In spite of the fourteen paintings on view at ESSEX STREET, Jef Geys isn’t interested in making abstract paintings, per se. Having served as the editor and publisher of his local newspaper in provincial northeastern Belgium, Kempen Informatieblad, he’s a self-appointed newspaper man, and his exhibition “Bubble Paintings” — which essentially seems to collect paintings from his storage unit and exhibit each work in its bubble wrapping — demonstrates a plainspoken and unceremonious approach at odds with the art world’s often self-fulfilling specialization.
In fact, it’s Geys’s straightforwardness that makes him so enigmatic, because it requires us to grapple for who, what, where, when and why.
The only gestures that are recognizably “painterly” or “artistic” in the entire exhibition are the daubs of red, blue and yellow paint that mark the packaging, as one might seal an envelope with wax. Were we to begin looking for further clues about these works, the press release assiduously explains that Geys updates the dates of each to 2017; that prices correlate directly to scale; and that the artist designed the entirely nondescript shelves that support each piece. By emphasizing these details, Geys prioritizes the bureaucracy surrounding an artwork, and though it is possible to have a pleasant visual experience — the purples and yellows in Violet (2017) pierce the muddying effects of the plastic wrapper — the show poses the visual as incidental, or merely a matter of taking note.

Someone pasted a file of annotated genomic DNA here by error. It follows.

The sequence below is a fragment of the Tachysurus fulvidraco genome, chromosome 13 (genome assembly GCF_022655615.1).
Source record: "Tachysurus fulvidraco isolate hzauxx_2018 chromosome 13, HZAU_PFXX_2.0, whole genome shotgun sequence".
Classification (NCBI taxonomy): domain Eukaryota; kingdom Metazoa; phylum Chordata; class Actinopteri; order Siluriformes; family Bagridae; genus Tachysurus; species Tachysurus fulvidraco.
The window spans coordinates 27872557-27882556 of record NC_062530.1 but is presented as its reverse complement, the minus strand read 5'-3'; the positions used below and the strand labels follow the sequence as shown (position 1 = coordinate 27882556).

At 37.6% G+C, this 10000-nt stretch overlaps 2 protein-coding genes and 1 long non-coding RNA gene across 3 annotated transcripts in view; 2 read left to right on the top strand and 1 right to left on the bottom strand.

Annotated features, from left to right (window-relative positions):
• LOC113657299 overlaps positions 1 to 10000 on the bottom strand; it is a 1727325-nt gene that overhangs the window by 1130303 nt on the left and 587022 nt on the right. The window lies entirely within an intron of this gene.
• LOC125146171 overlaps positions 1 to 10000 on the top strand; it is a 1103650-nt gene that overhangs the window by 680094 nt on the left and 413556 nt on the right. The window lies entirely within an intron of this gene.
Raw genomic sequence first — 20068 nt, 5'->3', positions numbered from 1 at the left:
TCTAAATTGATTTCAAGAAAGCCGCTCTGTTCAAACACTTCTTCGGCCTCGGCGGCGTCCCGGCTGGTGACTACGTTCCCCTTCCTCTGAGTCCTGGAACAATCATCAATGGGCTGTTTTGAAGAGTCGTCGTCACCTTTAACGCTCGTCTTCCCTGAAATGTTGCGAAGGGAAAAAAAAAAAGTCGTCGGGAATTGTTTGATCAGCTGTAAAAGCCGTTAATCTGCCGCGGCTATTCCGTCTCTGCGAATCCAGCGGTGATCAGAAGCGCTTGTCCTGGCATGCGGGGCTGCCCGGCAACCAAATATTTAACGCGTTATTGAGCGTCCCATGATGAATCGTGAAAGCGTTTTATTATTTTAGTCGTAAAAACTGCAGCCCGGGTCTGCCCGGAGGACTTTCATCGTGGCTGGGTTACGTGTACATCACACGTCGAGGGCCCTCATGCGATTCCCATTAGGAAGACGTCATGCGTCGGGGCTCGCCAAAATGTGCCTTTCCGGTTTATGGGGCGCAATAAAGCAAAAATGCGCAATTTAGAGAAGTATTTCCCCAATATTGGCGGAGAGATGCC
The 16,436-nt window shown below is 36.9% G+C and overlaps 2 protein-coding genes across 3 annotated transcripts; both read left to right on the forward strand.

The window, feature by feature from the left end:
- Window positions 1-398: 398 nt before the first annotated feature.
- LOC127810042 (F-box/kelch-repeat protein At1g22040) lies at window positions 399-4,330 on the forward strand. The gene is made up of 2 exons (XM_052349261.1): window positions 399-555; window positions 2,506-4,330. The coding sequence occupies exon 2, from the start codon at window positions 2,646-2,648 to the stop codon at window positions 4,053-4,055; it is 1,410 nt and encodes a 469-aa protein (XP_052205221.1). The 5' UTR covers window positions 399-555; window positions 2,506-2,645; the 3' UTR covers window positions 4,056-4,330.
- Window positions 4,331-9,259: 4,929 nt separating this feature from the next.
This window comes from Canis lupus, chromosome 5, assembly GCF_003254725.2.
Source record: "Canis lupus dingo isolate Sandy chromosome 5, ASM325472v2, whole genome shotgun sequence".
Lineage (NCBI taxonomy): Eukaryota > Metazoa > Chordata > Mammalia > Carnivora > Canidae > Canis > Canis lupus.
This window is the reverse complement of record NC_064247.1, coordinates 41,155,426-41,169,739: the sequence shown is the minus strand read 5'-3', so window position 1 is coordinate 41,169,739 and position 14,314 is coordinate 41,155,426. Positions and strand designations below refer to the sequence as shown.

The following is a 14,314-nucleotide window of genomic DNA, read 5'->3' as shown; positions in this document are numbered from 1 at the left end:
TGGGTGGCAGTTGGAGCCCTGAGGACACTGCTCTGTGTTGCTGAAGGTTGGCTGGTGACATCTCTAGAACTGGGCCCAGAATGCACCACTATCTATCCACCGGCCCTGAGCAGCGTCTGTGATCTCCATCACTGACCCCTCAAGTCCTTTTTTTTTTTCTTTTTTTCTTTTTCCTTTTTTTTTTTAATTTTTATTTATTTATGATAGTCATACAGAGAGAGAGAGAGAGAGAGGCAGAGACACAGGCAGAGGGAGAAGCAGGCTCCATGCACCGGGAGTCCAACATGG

All this suggests that Geys sees artmaking and viewing as redundant enterprises. The show itself intimates that there’s an overabundance of art packed up and stowed away. A banner hanging high on the gallery’s back wall reads “Marie Gouze” (MARIE GOUZE, apparently undated), which the press release leads us to believe refers to an eighteenth-century French abolitionist playwright and pioneering feminist figure. Attempting to reconcile the reference against the show’s systematic redundancies, however, instills a sense of doubt. “Marie Gouze” merely sounds like a typical French name.
I once encountered an entire storeroom of Donald Judd sculptures that had been stored so long in bubble wrap, the plastic off-gassed and imprinted the bubble pattern across every pristine surface. They had been authored by a collective assumption in their value, which remains a part of them even in their ruin. I saw them underneath a more sophisticated encasement — a walk-in shadow box also composed of bubble — but what difference did it make? In effect, they could never be unwrapped.
by Sam Korman